“I’m the rookie, along with Biz here, on the TV part, so we rely on Liam and Anson a lot. The creativity of the guys, that’s the one thing, whether it’s a week before, or in the summer, or even on game day, something might come up, and one of the guys is like, ‘Hey, let’s try this.’ We’re not scared to try things. And that’s obviously from the company we work for. They want that, they welcome that, they don’t want you to be overprepared. And I think that’s a big part of why this is kind of successful. ”
Carter said when he first met Tocchet while training together in California as players, he was intimidated by him.
“I was afraid to talk to Toc, because we used to train together in California. And we joke about the hairy eyeball he gives people on set all the time, but Toc was like one of the most intense people ever as a player and as a trainer. And myself being a young buck now coming in to the league, being out there in California and watching the Chris Chelioses and Rick Tocchets train and seeing how focused they were, I was always a little hesitant to say anything. I always stayed out of his way. I didn’t want him to smack me in the head with a dumbbell.”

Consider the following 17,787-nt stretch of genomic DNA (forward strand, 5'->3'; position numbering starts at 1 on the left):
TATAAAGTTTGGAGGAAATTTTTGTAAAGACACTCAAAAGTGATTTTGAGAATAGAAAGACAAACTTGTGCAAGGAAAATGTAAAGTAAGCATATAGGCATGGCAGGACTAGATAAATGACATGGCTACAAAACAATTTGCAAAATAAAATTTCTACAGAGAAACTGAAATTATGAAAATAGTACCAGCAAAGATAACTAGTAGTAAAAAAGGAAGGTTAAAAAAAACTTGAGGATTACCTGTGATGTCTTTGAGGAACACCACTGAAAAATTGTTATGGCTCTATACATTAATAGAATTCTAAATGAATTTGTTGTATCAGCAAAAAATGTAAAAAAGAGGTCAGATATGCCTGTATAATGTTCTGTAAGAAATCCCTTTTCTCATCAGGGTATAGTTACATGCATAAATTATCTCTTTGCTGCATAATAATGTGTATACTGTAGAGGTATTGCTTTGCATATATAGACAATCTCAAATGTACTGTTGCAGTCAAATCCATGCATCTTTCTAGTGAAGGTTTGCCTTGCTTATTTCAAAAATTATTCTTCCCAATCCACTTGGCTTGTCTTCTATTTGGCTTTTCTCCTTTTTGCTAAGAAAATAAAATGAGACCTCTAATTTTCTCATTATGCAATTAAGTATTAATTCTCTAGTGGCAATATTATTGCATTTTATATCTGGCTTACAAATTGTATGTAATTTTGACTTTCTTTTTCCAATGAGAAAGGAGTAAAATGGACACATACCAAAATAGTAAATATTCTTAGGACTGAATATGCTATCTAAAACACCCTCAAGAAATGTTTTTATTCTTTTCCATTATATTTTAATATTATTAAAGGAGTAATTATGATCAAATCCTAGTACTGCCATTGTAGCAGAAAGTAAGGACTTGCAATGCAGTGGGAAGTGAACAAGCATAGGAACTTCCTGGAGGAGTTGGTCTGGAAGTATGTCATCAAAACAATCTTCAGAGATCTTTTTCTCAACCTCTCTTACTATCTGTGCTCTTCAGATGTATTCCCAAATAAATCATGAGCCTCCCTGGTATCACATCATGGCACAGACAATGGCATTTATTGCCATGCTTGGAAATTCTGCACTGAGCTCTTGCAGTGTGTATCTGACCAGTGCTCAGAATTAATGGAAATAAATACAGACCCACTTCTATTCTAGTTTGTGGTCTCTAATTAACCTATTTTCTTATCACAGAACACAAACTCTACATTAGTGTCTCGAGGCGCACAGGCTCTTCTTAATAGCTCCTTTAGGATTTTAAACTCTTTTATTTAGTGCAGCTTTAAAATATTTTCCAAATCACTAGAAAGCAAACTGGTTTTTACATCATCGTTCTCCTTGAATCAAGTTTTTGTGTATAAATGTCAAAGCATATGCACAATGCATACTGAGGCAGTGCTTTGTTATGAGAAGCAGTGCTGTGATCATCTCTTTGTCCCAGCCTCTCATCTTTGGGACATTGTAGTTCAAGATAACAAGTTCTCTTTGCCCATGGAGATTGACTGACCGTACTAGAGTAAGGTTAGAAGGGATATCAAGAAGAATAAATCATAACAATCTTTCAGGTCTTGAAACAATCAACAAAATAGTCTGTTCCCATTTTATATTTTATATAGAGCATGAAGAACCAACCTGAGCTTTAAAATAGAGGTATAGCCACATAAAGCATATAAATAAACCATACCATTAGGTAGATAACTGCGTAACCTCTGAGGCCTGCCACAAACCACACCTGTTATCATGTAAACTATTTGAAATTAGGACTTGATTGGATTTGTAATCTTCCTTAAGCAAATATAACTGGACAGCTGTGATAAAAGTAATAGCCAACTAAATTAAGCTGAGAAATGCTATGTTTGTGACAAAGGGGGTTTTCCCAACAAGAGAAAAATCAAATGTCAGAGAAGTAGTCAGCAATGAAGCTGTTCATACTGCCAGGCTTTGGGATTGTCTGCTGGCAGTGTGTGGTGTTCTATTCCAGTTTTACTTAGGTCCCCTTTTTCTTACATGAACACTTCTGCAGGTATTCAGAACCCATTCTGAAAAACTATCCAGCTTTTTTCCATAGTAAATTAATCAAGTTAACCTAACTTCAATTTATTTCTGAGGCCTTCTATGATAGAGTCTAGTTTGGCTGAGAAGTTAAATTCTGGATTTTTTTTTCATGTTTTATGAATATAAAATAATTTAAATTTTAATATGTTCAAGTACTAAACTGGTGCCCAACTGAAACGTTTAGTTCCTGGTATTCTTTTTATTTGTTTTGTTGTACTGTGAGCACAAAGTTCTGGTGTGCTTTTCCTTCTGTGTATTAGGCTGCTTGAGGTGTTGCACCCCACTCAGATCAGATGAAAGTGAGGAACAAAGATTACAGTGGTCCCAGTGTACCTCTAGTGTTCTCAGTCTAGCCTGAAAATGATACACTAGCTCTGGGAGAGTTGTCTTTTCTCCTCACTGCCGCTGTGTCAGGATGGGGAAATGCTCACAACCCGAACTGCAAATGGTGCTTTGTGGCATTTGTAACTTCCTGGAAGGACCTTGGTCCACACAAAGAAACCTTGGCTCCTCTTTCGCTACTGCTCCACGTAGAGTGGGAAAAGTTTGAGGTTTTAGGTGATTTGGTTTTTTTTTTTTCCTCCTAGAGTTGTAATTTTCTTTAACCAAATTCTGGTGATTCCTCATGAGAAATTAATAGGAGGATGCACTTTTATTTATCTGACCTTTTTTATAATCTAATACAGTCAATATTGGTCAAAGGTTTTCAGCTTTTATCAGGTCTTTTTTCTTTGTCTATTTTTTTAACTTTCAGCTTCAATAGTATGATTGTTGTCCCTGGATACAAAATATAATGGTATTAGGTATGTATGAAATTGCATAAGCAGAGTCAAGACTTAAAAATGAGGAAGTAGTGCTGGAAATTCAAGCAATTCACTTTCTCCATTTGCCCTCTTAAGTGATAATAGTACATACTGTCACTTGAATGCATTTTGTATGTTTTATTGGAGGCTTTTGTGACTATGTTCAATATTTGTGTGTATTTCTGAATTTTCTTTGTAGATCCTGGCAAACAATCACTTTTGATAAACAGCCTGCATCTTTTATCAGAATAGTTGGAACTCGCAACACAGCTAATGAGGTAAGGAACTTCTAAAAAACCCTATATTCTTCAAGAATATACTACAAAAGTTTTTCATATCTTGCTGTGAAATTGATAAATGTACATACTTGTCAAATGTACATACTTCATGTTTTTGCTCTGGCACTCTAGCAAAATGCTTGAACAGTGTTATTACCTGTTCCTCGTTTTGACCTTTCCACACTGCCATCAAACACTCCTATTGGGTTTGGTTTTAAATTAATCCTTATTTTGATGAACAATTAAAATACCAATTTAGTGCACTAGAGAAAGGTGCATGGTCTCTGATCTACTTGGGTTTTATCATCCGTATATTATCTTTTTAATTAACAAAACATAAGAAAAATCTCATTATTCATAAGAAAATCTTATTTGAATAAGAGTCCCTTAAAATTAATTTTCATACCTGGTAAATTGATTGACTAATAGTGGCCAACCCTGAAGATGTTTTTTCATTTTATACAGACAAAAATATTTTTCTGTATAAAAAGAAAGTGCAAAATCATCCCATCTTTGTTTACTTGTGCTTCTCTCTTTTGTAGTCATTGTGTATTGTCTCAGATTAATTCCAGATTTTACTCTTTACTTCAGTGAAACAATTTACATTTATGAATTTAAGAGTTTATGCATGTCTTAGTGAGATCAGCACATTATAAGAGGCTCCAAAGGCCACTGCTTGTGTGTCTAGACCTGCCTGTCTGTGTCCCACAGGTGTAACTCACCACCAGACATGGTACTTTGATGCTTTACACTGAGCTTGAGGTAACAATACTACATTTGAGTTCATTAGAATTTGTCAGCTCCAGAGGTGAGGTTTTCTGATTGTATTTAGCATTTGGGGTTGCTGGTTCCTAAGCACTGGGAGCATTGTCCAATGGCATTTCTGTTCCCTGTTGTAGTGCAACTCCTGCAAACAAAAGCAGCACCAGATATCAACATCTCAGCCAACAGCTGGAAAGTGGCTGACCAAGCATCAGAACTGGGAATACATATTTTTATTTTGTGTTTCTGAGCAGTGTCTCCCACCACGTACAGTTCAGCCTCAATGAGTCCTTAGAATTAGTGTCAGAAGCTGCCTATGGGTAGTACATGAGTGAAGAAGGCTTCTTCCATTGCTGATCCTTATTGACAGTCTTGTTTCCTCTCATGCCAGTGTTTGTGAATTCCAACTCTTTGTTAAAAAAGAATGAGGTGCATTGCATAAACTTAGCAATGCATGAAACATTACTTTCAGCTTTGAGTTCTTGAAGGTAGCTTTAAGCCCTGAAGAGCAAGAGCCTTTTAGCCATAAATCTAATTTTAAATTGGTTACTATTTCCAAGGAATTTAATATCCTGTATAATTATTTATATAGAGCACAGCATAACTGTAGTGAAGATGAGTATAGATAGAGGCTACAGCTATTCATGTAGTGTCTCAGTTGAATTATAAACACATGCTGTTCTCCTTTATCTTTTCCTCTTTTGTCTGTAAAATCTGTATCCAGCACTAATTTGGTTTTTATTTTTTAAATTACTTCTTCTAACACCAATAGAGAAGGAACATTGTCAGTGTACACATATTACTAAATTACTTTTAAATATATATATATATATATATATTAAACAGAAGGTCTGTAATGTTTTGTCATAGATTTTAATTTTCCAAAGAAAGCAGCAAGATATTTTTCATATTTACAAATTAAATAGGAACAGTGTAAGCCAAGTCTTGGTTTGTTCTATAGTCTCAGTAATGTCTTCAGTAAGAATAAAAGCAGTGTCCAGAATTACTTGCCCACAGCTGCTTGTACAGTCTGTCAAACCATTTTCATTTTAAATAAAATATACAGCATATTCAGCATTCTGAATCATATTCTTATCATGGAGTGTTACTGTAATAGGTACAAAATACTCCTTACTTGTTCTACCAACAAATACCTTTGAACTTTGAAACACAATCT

He said he’s still impressed by what Tocchet has accomplished.
“But to see him progress as a world-class player who I think should be a Hall of Famer, 400+ goals, 3,000 PIMs, and then he coached and won Stanley Cup championships too. If you talk to anybody who’s played in this league in the same era that we played in, you’re not going to find one person saying bad things about Toc. He was a tremendous teammate on the ice, and I’m finding off the ice, he’s an even better teammate in studio with us.”
Tocchet responded to that by saying he owes Carter dinner for that praise, and for helping him get through his rookie year as a national TV analyst.